You might think that with a presale password you will certainly get tickets that are close to the action, maybe on the floor near the stage – maybe even in the front row.
The idea of a presale is to get your tickets before the general public, not necessarily to get better seats, but to avoid being completely frozen out by tickets selling out completely.
What we have found over many years is that a certain kinds of presale can give you great seating and access, while for some other presales always seem to look like the 3rd tier inventory that promoters just want to unload as fast as possible on unsuspecting fans.
We have no proof of this – just a lot of onsales and presales over the years and many reports from fans and brokers as to which kind of presale seems to draw from the better pool of tickets.
So which presale type gives you the best access to tickets?
Let’s begin with the presale that’s most likely to give you really good access to tickets: The Fanclub Presale where each fanclub member gets their own unique code (codes that can’t be shared on sites like this).
There are a number of reasons why this kind of presale will give you good seating, but it mostly boils down to one thing: limited competition.
There are only so many fanclub members, and only so many of them are going to want tickets for one show – but a good size block of tickets will be reserved to try and keep them happy.
That could mean that hundreds or even a thousand people in a major city might be trying to buy tickets during a fanclub presale. Compare that with the tens of thousands who might be trying to buy tickets during a venue newsletter presale, or if Ellen shares a Justin Bieber presale password on her show – everyone ends up with that password and tens of thousands of people are all fighting to get presale tickets.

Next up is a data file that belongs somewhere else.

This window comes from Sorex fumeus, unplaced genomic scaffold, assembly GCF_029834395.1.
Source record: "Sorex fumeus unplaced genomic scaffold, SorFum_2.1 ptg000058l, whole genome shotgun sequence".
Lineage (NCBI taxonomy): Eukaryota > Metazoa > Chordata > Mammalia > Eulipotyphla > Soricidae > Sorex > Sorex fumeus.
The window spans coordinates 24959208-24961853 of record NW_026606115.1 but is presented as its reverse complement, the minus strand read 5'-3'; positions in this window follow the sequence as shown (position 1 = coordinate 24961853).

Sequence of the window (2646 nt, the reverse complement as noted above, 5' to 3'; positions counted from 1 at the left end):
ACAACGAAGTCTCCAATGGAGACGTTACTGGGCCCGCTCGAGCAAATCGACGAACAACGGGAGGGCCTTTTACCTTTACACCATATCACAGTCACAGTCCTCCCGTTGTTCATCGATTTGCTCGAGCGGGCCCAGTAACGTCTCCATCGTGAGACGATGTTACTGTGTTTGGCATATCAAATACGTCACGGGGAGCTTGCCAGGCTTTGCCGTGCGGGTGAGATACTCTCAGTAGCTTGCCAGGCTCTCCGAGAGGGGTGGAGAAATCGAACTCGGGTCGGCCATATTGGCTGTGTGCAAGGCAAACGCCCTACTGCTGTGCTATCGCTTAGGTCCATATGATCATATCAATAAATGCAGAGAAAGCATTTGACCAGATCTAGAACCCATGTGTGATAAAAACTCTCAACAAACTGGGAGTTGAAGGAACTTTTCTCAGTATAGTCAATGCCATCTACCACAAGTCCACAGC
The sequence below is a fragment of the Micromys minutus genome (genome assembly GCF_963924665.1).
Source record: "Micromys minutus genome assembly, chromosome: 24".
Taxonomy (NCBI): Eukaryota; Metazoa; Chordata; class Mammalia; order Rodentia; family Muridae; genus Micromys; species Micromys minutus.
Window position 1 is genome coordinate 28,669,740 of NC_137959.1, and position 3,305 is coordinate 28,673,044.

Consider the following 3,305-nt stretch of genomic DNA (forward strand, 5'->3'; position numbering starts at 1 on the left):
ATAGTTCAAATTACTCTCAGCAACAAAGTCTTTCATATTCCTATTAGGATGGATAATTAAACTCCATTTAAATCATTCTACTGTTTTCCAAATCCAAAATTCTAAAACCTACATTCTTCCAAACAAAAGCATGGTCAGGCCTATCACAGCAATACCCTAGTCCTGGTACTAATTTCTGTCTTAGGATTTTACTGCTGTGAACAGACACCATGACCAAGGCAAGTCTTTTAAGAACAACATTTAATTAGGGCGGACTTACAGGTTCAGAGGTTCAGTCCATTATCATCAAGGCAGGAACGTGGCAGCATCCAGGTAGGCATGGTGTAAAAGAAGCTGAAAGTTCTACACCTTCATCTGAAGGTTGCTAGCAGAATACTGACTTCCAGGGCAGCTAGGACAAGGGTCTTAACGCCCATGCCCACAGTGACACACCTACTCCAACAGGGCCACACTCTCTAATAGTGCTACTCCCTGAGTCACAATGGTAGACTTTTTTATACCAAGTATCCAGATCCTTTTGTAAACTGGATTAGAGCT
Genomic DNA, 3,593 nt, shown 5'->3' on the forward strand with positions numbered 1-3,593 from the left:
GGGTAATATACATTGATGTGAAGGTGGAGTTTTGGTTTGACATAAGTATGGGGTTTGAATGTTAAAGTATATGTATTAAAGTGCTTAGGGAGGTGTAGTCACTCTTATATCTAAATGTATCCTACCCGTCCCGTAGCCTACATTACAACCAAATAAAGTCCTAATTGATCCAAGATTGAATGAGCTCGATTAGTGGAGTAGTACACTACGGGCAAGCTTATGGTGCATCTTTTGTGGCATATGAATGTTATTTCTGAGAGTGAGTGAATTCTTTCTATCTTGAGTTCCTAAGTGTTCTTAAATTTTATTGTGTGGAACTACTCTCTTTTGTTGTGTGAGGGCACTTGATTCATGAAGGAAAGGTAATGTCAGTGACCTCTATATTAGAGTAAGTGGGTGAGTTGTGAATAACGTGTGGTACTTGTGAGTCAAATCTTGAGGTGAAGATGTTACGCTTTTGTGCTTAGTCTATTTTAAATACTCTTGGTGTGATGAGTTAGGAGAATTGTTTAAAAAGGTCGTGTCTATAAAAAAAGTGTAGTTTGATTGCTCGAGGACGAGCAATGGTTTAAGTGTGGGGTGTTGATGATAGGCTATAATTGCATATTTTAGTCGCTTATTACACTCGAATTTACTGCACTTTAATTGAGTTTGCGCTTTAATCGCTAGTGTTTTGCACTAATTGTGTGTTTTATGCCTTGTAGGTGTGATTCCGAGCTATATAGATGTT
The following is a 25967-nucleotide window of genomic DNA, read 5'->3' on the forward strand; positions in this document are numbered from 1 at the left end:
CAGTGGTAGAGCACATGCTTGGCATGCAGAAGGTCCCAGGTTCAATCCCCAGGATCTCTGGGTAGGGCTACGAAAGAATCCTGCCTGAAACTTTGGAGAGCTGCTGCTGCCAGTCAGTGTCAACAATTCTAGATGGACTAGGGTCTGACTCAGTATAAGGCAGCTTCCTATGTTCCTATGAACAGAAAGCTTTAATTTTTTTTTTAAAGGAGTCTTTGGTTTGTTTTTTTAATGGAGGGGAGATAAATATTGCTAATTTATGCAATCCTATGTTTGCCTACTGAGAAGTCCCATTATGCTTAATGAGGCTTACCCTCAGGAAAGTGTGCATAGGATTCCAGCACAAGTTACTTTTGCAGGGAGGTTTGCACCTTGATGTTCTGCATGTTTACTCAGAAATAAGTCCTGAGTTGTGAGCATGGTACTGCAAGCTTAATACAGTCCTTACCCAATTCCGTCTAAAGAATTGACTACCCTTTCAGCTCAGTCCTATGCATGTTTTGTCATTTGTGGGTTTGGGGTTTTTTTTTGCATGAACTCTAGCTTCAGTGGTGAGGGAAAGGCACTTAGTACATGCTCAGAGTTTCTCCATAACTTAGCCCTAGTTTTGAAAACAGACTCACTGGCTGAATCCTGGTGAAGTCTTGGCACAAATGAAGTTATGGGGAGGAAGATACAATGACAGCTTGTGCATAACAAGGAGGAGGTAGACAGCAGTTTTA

The limited competition of the fanclub presale gives real fans the edge – there are fewer brokers trying for tickets, and far fewer moms and dads hoping that they can buy tickets for their kids.
Whats the worst kind of presale for seating location?
As strange as it may seem – American Express is often the worst option during a presale. They have multiple kids of cards and different “levels” of access during their presales, we cover them in a bit more details here.
So for theatre events Amex is usually the best – especially for Broadway shows where Telecharge is selling tickets. In the past Amex cardmembers have been given access to seats in the first ten rows – even though those tickets are “premium” seating and the producer is already charging a higher rate for them. Front Row Mezzanine, Front Row Balcony – these are often made available during an Amex presale, provided you have the platinum or centurion card, or the phone number for customer service at least 😉
But for stadium shows it’s a little trickier – in some cases if you search for Amex tickets you find a ring of seats around the Middle (200/300) level and some on the floor in the back half. This is puzzling to some people: Why would the promoter assign American Express not so great blocks of seating? While we can’t be certain, we have a working theory which can probably be extended to ALL presales, possibly including fanclub presales and that is as follows:
If people are desperate for tickets they are more likely to buy the first tickets that are available, even if those tickets are farther away from the stage.
During a presale where there is limited inventory being sold and strong demand it can be very easy for a promoter to push inventory that is farther from the stage – thus saving the easier to sell premium seating for the general public onsale.
Nobody wants to miss out on tickets completely and if you are told that you’d better buy the presale instead of waiting for the onsale it means that the onsale can hold better tickets and better inventory so that others who might not accept 200 level or back of the floor won’t have to – they can squabble over the good seats that weren’t sold during the presale.
This does NOT happen in every case – we’ve seen venue newsletter presale codes unlock front row center, but rarely and not at all recently 🙁
The bottom line: Livenation knows how to suck as much money as possible out of each attendee to their concerts, holding back good tickets until the rabid demand of the presale is over seems like just another way to make selling every seat in the house that much easier.